Many tribal officials also saw the opportunity at the conference to make the case for a strong final push this session of Congress to secure a legislative fix to the unpopular 2009 U.S. Supreme Court Carcieri decision that calls into question the Department of the Interior’s ability to take lands into trust for all tribes—federal law that had been in place since 1934. Some tribal leaders asked Obama administration officials to press Democratic members of the Senate to vote favorably for the fix, noting that Indian votes and campaign donations made key differences in some national campaigns this year.
The administration has long expressed support for a clean Carcieri fix that would not provide lesser protections for any tribes, but some tribal leaders feel it could be doing more to strong-arm Democrats on the edge of supporting the bill, which has been trumpeted by Sen. Daniel Akaka, D-Hawaii. Republicans focused on Indian affairs have vowed to secure around 20 votes for the fix, so the Democrats would need somewhere around 40 to get it through the chamber, and then it would move to the House where it has successfully passed in a previous congressional session. Democratic naysayers, like Sen. Dianne Feinstein, D-Calif., have worked overtime to prevent or amend the bill because they want to use it to block tribal casino development, even though the legislation doesn’t specifically focus on gaming, but tribal homeland restoration.
Obama himself expressed support for a Carcieri fix during his speech at the event, although he stumbled over its pronunciation in a moment that garnered some quizzical looks from tribal leaders. Beyond that gaffe, several administration officials reiterated that tribal leaders raised a clean fix as a desire at the meeting.
On the culture front, there was general desire expressed at the gathering that more federal focus needs to happen on cultural and language support for tribes. It is culture and language that make tribes unique, and they are a national asset that the administration must do more to protect, tribal leaders said. Administration officials tended to agree, but firm plans in this area have yet to be announced.
After the event, Brian Cladoosby, chairman of the Swinomish Nation, told Indian Country Today Media Network that trust reform, natural resource protection, and support for a clean Carcieri fix were the most important messages tribal leaders shared with Obama and his team. Tribal inclusions in the Violence Against Women Act, taxation issues, and energy development were other significant issues raised by tribal leaders.
Earlier in the day, Cladoosby had introduced Obama to the crowd with a little bit of Indian humor.
"Think about it for a second," Cladoosby said. "The president loves basketball. He has an Indian name, he knows what it's like to be poor and he hasn't forgotten where he came from. And his theme song is 'Hail to the Chief.' I think he definitely qualifies as the first American Indian president. "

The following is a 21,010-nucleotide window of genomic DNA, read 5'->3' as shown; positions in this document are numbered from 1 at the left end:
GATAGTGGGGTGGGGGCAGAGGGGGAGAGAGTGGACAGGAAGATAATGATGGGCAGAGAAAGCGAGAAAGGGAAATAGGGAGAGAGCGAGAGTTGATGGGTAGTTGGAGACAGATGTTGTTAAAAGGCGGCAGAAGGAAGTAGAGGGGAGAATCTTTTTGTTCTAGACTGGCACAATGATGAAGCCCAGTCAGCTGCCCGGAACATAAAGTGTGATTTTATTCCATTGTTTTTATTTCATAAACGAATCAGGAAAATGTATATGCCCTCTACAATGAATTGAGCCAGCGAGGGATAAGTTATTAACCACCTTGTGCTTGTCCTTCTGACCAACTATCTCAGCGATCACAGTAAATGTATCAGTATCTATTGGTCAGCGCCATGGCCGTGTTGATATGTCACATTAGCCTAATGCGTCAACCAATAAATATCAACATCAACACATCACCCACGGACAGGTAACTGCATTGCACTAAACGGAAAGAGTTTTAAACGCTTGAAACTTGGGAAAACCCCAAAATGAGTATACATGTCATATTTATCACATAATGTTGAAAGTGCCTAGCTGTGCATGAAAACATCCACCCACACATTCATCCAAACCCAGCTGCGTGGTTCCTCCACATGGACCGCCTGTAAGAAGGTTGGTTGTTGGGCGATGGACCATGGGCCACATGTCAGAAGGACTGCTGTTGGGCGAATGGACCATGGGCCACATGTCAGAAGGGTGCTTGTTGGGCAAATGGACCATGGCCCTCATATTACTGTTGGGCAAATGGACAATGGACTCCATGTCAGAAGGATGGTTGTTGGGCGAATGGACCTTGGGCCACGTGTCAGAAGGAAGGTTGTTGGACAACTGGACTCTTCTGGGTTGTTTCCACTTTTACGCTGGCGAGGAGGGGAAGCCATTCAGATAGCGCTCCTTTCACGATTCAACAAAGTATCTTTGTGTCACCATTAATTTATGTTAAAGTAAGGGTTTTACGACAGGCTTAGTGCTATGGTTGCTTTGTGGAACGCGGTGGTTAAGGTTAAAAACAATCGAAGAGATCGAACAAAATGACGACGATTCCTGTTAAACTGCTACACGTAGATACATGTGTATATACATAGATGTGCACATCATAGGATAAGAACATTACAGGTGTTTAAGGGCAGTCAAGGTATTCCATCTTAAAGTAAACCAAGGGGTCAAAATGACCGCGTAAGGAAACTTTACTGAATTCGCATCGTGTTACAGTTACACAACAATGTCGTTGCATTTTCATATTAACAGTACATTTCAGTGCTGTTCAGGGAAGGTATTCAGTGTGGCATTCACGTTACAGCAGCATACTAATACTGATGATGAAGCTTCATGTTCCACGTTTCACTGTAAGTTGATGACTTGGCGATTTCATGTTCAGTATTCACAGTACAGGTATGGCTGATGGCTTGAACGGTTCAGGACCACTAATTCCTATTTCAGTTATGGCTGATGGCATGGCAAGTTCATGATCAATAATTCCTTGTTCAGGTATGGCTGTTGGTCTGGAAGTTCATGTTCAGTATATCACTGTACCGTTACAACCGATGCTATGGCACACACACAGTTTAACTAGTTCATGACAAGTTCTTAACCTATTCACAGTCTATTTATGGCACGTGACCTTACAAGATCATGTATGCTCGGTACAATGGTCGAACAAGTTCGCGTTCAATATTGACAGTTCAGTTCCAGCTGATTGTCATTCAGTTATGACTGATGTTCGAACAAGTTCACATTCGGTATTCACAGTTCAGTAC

Obama smiled, proudly.
— A sacred sites report is scheduled to be released, said USDA Secretary Tom Vilsack. It will focus on better federal communication on sacred sites and protection.
— Vilsack also said there are Keepseagle settlement funds remaining for Indian farmers.
— Secretary of the Department of Health and Human Service Kathleen Sebelius announced that the Indian Health Service (IHS) will be reimbursed by Department of Veterans Affairs for veteran health services IHS provides. “This agreement will make it easier for tribes to enter their own agreements with VA for the health services they provide,” she added.
— Sebelius recalled her own recent visits to reservations. On whether President Obama will follow her lead and visit a reservation in his second term, White House spokesman Shin Inouye told Indian Country Today Media Network, “I have no scheduling announcements to make.”
— Deputy Secretary of the Treasury Neal S. Wolin announced new proposed guidance that lays out broad exclusions from income to certain benefits that Indian tribal governments provide to tribal members. He also outlined new procedures for the reallocation of Tribal Economic Development Bonds.
— "We've awarded $6.6 million for business centers serving Native entrepreneurs and businesses,” said Acting Secretary of Commerce Rebecca Blank, adding that a Commerce tribal forum was held in the fall and one is planned for spring.
— "Native American graduation rates are unacceptably low. There are 9 states with graduation rates lower than 60 percent for Native students," said Secretary of Education Arne Duncan, adding that federal and state school systems must do better for Native children.
— Interior Secretary Ken Salazar said Carcieri is an issue that needs to be fixed by Congress—hopefully we will see, he says.
— Acting Associate Attorney General Tony West reiterated the administration’s support for a Carcieri fix, saying it was a major issue brought up by tribal leaders at the conference.
— Labor Secretary Solis noted that her department has finalized its tribal consultation policy.
— Transportation Secretary Ray LaHood announced transportation grants: $15.5 million for 72 tribes to improve transit operations.